What are Executive Functions?

Executive functions help us to plan and organize, and they also help us regulate our feelings. Here’s a list of the eight executive functions:

  • Impulse Control
  • Emotional Control
  • Flexible Thinking
  • Working Memory
  • Self-Monitoring
  • Planning and Prioritizing
  • Task Initiation
  • Organization

Executive functioning happens largely in the prefrontal cortex, which is the last part of the brain to mature–it continues to develop well into our twenties.

Not everybody who has executive function challenges also has ADHD, but everybody with ADHD struggles with at least some of the executive functions.

Coaching offers customized strategies for developing executive functions. Supportive practice really can make a difference!

What is ADHD Coaching?

According to the ACO (ADHD Coaches Organization), ADHD Coaching is a collaborative, supportive, goal-oriented process in which the coach and the client work together to identify the client’s goals and then develop the self- awareness, systems, and strategies—the skills—necessary for the client to achieve those goals and full potential.

You can find a full description of ADHD Coaching here.

Does Coaching Work?

Yes! Here is an excerpt from CHADD’s website:

The majority of coaching studies have investigated its impact on college students and adults. Although limited in number, these studies have found consistent results. Overall, college students who received individual coaching were found to develop better executive functioning skills and self-determination skills. Those receiving coaching engage in more positive thoughts and behaviors, such as taking greater responsibility for their actions, using goal-attainment skills, modulating emotions, managing stress effectively and increasing positive expectations for performance. They also reported improved study skills and learning strategies, such as time management and effective ways to improve concentration. Study participants also reported increased self-awareness, self-esteem, and satisfaction with school and work.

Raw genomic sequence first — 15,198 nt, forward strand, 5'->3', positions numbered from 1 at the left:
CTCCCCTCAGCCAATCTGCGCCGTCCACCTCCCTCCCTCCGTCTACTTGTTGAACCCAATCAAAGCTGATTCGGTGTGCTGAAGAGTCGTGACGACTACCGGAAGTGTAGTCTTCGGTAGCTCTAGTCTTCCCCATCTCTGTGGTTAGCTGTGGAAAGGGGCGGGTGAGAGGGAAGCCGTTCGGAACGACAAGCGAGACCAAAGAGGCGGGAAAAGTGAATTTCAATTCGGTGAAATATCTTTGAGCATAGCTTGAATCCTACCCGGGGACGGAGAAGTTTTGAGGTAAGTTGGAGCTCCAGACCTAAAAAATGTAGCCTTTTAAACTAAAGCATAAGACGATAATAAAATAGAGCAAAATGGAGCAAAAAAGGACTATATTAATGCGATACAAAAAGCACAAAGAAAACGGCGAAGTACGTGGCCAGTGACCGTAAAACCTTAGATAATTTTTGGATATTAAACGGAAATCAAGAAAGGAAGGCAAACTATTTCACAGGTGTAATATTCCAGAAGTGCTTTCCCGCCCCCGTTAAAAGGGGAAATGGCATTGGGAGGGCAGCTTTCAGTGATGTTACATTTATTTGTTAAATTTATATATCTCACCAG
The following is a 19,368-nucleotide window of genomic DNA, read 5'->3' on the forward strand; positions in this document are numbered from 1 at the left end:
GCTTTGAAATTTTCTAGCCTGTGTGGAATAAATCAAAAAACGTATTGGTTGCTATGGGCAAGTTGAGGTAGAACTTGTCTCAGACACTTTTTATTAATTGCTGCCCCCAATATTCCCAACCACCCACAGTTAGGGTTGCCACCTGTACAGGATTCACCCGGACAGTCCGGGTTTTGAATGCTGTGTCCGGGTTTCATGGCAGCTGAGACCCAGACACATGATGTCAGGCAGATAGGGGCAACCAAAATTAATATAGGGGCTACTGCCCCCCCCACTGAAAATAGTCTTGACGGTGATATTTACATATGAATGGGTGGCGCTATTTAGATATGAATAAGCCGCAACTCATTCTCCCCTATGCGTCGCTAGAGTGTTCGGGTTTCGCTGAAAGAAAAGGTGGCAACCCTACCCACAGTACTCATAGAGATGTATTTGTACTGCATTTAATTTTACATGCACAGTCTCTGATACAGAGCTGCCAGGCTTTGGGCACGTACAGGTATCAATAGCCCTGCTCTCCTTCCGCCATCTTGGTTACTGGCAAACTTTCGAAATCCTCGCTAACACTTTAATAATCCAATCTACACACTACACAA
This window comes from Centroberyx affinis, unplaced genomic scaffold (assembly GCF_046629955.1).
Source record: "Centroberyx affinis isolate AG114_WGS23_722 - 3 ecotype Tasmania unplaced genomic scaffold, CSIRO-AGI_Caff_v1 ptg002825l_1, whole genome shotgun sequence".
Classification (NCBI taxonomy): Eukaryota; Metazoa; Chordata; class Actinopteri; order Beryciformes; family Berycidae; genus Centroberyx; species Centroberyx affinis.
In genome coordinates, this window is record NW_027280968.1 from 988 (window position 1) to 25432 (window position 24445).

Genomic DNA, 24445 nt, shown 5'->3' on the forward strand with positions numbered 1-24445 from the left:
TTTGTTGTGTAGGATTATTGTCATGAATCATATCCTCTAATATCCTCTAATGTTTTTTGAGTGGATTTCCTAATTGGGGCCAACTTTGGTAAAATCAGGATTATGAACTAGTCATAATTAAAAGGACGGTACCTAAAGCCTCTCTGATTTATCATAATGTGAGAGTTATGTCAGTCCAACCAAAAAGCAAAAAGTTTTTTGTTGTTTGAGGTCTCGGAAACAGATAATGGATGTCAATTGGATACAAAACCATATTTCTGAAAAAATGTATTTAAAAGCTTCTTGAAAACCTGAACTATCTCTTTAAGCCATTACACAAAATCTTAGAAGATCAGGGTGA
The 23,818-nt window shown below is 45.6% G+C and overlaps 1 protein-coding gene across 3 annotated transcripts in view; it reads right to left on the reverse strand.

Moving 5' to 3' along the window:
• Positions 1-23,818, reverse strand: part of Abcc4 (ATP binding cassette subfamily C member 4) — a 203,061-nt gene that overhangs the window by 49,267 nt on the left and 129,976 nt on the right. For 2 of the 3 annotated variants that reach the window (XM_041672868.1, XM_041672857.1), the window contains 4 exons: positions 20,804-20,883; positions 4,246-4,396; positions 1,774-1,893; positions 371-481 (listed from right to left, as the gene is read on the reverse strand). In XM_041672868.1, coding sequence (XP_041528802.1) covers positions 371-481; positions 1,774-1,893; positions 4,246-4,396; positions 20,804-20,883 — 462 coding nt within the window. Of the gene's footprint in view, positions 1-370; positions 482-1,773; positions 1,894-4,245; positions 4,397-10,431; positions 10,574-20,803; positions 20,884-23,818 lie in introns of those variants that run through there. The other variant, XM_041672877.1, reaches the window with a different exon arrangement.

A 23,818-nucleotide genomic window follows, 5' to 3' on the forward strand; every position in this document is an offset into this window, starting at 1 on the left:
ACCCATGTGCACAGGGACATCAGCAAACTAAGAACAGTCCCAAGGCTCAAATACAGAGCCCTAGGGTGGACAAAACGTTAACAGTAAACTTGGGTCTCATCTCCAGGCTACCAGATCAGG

How Does Coaching Differ From...


Coaching differs from therapy  because it is not designed to diagnose or treat psychological issues. While emotions will, no doubt, arise during coaching, we focus on helping clients to identify and reach goals, while developing healty habits and skills. Rather than focusing on the past, we work to create what you want now and in the future. 


Although clients often pursue academic goals in coaching, coaches do not provide tutoring in course content. Instead, we help clients to reflect, set goals, and develop habits of mind that will help them to be more successful in school.  

Is coaching covered by insurance?

Coaching is considered an educational service, not a medical service, so it’s not covered by insurance. 

How Long Does It Take?

It takes time to fully integrate new beliefs and habits developed through the coaching process. I strongly recommend weekly coaching sessions for a minimum of three months. After that, you may be ready to stop coaching. Or, you may choose to continue coaching every week, every other week, or once per month, depending on your goals and your progress. 

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